The tourists benefitted from some weird selection policies of England — which saw 25 players turn out in the five Tests. The methods, according to Wisden, touched ‘the confines of lunacy’. Australia won at Lord’s and Leeds and drew at Manchester. However, the continuing peevishness spilled out of their dressing room and manifested itself in the action as well. Soon the Australian was branded as a boorish mercenary for whom “cricket is nothing but a business proposition and he plays it mercilessly with not an atom to give his demeanour, but ‘take all’ as his motto.” The principal culprit was perhaps the huge leg-spinning all-rounder Armstrong.

At Lord’s it was Armstrong’s leg-spinners which had done the trick — and he had confused the batsmen and observers by being the first Australian bowler to bowl the googly on English soil. But, his conduct on the field was far from exemplary.

At Headingley, his manner had so affected Jack Hobbs, that most gentlemanly of batsmen, that the Surrey professional had thrown his wicket away. Pulling Macartney through mid-wicket, Hobbs had slipped while taking off for a run and his heel had dislodged a bail. The Australians had appealed for hit-wicket and Hobbs had been on the verge of walking away when partner John Tyldesley had asked him to tarry. Umpire William West had given him not out.

But, the reaction of the Australians and Armstrong in particular had jarred against the sensibilities of this great batsman. In My Cricket Memories Hobbs later wrote: “The Australians made a rare fuss. They gathered together in the field and confabulated. The chief offender was Warwick Armstrong, who got very nasty and unsportsmanlike, refusing to accept the umpire’s decision. This upset me. I did not know whether I was standing on my head or my heel, with the consequence that two balls later I let one go, never attempting to play it, and it bowled me. I still bear this incident in mind against Armstrong.” It was unusual for Hobbs to express such degrees of displeasure.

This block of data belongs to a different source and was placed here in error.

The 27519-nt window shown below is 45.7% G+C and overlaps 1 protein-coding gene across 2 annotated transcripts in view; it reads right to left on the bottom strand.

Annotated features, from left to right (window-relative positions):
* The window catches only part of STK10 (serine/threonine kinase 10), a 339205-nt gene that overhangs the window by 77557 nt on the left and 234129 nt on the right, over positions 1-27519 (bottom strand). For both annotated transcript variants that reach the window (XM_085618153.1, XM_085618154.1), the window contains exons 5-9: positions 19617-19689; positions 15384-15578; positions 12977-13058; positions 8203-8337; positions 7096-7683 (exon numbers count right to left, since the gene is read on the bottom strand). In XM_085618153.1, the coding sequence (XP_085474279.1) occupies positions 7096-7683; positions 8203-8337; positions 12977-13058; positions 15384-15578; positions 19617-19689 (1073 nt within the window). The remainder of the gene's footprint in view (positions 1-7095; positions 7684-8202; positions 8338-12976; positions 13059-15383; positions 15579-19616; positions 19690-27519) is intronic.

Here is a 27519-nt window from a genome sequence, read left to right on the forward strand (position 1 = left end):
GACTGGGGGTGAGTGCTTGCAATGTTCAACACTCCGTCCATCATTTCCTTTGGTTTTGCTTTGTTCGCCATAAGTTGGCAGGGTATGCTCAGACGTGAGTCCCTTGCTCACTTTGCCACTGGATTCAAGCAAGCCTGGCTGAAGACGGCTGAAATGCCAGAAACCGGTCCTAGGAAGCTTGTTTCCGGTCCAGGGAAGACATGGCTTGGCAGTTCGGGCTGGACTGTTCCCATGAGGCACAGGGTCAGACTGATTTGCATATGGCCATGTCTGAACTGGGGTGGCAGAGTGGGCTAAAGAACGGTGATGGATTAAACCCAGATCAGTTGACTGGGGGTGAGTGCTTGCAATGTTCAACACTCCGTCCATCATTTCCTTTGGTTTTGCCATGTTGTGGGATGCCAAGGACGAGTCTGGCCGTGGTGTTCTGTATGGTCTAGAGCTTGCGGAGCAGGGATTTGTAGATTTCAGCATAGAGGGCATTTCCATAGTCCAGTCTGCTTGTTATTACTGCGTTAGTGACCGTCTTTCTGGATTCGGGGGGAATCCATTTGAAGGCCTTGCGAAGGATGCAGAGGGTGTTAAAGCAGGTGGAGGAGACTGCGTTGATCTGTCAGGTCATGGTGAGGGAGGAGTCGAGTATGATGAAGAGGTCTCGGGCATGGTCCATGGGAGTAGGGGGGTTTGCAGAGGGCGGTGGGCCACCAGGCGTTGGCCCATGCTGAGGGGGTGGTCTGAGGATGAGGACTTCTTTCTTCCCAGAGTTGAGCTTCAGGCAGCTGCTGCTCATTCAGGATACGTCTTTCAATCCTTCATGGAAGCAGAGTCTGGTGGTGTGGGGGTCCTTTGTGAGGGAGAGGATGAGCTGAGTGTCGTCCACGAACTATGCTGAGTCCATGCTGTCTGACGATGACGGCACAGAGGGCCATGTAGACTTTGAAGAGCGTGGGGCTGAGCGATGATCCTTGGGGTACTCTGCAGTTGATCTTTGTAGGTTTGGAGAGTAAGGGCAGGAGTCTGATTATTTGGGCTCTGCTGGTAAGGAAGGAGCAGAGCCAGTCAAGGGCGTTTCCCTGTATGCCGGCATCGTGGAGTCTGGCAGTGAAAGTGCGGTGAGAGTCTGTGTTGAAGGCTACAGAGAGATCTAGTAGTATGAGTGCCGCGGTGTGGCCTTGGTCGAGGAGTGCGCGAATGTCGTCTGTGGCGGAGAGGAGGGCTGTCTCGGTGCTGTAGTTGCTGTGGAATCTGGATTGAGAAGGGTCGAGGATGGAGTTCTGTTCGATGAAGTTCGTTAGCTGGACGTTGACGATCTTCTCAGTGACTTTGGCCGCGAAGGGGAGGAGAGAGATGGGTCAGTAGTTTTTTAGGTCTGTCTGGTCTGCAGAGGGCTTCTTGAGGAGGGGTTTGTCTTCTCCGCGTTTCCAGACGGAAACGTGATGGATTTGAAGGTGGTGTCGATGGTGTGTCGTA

However, in the Oval Test, Armstrong went much further — giving a thorough lesson in extending antics to the limits of the rules without breaking them.

The odd selection

The Oval Test was played in constant good weather, unusual for that summer.

England sprang their final selection surprise, opting for the 37-year-old leg-break googly bowler Douglas Carr. The recent success of the South African googly quartet and the exploits of Armstrong had perhaps influenced this strange decision, otherwise the selection defied logic. Carr’s total experience of First-Class cricket consisted of 3 matches, none of them in the championships. Initially he had bowled fast while at Oxford. After that he had played only some club cricket at Kent while working there as a schoolmaster. With time, he had developed his leg-spinners. And after the sensation of the googly had started to make waves in the cricket world, he had started experimenting with back of the hand deliveries.

In the summer of 1908, he had taken seven wickets for Free Foresters against Oxford. Although few had seen him bowl, there had been rumours about his phenomenal success at club level. So just before the Australians had arrived in England, he had been recruited as an amateur for Kent.